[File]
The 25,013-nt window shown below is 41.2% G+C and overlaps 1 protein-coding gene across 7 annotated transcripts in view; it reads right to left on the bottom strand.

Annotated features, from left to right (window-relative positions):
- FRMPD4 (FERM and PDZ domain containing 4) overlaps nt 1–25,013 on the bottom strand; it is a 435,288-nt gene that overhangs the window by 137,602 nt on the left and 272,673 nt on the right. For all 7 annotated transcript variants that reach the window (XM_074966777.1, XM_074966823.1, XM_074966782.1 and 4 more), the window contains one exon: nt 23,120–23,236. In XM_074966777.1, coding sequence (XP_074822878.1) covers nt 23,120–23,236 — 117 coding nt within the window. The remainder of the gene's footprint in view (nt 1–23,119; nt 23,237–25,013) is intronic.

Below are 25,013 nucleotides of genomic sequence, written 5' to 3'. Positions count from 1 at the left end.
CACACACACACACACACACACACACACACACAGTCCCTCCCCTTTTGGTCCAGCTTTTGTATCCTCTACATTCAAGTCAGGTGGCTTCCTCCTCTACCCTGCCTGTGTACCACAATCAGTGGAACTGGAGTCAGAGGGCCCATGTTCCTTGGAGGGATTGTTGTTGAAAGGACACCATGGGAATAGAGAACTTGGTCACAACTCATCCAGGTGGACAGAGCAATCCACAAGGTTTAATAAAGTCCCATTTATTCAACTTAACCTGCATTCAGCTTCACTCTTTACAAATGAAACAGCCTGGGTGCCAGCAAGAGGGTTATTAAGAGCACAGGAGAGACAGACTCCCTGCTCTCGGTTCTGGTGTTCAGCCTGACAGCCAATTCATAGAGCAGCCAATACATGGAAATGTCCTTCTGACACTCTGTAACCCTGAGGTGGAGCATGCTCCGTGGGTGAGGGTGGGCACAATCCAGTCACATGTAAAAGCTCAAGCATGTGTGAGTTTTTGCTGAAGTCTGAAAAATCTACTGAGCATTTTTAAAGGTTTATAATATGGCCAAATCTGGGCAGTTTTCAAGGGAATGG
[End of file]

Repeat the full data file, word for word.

The 25,013-nt window shown below is 41.2% G+C and overlaps 1 protein-coding gene across 7 annotated transcripts in view; it reads right to left on the bottom strand.

Annotated features, from left to right (window-relative positions):
- FRMPD4 (FERM and PDZ domain containing 4) overlaps nt 1–25,013 on the bottom strand; it is a 435,288-nt gene that overhangs the window by 137,602 nt on the left and 272,673 nt on the right. For all 7 annotated transcript variants that reach the window (XM_074966777.1, XM_074966823.1, XM_074966782.1 and 4 more), the window contains one exon: nt 23,120–23,236. In XM_074966777.1, coding sequence (XP_074822878.1) covers nt 23,120–23,236 — 117 coding nt within the window. The remainder of the gene's footprint in view (nt 1–23,119; nt 23,237–25,013) is intronic.

Below are 25,013 nucleotides of genomic sequence, written 5' to 3'. Positions count from 1 at the left end.
CACACACACACACACACACACACACACACACAGTCCCTCCCCTTTTGGTCCAGCTTTTGTATCCTCTACATTCAAGTCAGGTGGCTTCCTCCTCTACCCTGCCTGTGTACCACAATCAGTGGAACTGGAGTCAGAGGGCCCATGTTCCTTGGAGGGATTGTTGTTGAAAGGACACCATGGGAATAGAGAACTTGGTCACAACTCATCCAGGTGGACAGAGCAATCCACAAGGTTTAATAAAGTCCCATTTATTCAACTTAACCTGCATTCAGCTTCACTCTTTACAAATGAAACAGCCTGGGTGCCAGCAAGAGGGTTATTAAGAGCACAGGAGAGACAGACTCCCTGCTCTCGGTTCTGGTGTTCAGCCTGACAGCCAATTCATAGAGCAGCCAATACATGGAAATGTCCTTCTGACACTCTGTAACCCTGAGGTGGAGCATGCTCCGTGGGTGAGGGTGGGCACAATCCAGTCACATGTAAAAGCTCAAGCATGTGTGAGTTTTTGCTGAAGTCTGAAAAATCTACTGAGCATTTTTAAAGGTTTATAATATGGCCAAATCTGGGCAGTTTTCAAGGGAATGG